23 Oct

When I was at school, my English language examinations had an essay writing section with 20% weight in the overall score. The topics generally required the student to come up with a creative fictional prose. I was terrible at writing fiction. To make up for this, I made a genuine effort to brush up my vocabulary to make my writing fetch more marks. I used to write down words in a notebook and rote them with a religious fervor. By the end of school, I was writing essays with such complex words that I would have difficulty in understanding them if I were to read them today.

During the next three years of my graduation, I was of the opinion that good writing should involve maximum use of jargon, difficult words and complex sentences. After all, what better way to convince a reader that you are an ‘expert’ than to communicate in such difficult terms that the reader is left feeling uneducated?

How wrong I was.

My professional life turned this opinion upside down. My work demanded strict adherence to the The Economist Style Guide. Language I was told should be crisp and to the point. Jargon and difficult words should be avoided. Sentences should be short and should not involve even one extra word than what is required. A part of the style guide was accessible online but it has now temporarily been removed. You can purchase a hard copy of the style guide here.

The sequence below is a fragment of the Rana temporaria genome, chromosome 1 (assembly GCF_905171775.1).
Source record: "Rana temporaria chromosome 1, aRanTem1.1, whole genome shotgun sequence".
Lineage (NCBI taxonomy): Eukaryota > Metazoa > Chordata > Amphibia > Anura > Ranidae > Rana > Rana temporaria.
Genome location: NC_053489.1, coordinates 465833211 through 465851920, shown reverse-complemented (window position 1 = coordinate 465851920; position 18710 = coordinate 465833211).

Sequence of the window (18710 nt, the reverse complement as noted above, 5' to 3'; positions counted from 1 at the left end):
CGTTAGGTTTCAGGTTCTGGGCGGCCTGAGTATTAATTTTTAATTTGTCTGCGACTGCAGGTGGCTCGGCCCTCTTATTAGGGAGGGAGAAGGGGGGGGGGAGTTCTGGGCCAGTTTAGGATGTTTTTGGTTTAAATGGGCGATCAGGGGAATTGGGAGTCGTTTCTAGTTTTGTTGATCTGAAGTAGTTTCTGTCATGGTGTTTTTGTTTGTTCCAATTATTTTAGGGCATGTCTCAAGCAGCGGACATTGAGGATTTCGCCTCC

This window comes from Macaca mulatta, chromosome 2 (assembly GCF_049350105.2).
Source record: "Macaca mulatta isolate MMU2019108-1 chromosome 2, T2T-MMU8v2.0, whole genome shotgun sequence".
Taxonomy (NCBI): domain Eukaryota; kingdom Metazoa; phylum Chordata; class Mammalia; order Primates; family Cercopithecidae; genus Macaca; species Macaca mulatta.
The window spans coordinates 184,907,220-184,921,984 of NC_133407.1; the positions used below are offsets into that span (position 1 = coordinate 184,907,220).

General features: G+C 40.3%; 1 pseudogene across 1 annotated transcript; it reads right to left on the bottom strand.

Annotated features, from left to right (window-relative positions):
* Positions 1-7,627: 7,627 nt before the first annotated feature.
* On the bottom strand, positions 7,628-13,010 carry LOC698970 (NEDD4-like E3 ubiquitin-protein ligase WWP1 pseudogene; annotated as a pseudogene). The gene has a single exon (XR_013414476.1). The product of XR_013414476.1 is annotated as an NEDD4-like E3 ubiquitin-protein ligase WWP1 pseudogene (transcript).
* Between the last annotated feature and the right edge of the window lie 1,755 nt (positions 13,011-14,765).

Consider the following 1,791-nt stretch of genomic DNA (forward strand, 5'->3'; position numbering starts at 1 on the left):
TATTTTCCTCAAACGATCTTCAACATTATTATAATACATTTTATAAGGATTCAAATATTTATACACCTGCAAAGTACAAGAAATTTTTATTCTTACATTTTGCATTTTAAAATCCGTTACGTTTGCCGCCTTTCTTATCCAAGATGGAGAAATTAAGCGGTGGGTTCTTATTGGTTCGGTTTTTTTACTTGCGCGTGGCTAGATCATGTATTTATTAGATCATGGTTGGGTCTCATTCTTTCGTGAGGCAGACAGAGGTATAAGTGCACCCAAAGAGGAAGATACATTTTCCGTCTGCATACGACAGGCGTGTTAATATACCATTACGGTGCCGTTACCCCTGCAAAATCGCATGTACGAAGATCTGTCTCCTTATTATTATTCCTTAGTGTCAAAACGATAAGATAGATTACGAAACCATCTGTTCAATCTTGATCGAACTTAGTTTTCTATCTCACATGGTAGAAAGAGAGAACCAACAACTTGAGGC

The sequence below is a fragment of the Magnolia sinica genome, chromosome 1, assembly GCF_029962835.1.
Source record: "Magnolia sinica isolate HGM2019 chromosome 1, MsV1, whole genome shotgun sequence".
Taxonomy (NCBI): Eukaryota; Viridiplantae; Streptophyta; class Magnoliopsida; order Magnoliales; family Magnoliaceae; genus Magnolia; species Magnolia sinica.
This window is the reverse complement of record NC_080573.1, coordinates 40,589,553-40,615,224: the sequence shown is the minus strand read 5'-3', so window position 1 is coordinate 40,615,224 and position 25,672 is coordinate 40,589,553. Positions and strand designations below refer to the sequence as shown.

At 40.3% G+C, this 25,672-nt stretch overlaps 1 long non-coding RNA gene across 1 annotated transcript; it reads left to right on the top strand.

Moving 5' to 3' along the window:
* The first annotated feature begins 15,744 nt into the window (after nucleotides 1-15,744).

The more complex the language, the less the writer himself understands what he is writing. There are obviously numerous exceptions. The one that immediately comes to my mind is F.A. Hayek. I have personally found his way of writing a little difficult to follow, but it cannot certainly be said that he did not understand what he was writing. Another exception is that language is a function of time. So if you pick up one of Keynes’ essays, you would find the style of language quite different, but that again does not mean Keynes did not know what he was writing.

Krugman provides a link to an excellent article by George Orwell on English language. It is a must read. Orwell gives examples of poor style of writing that has gained popularity by appearing ‘scientific.’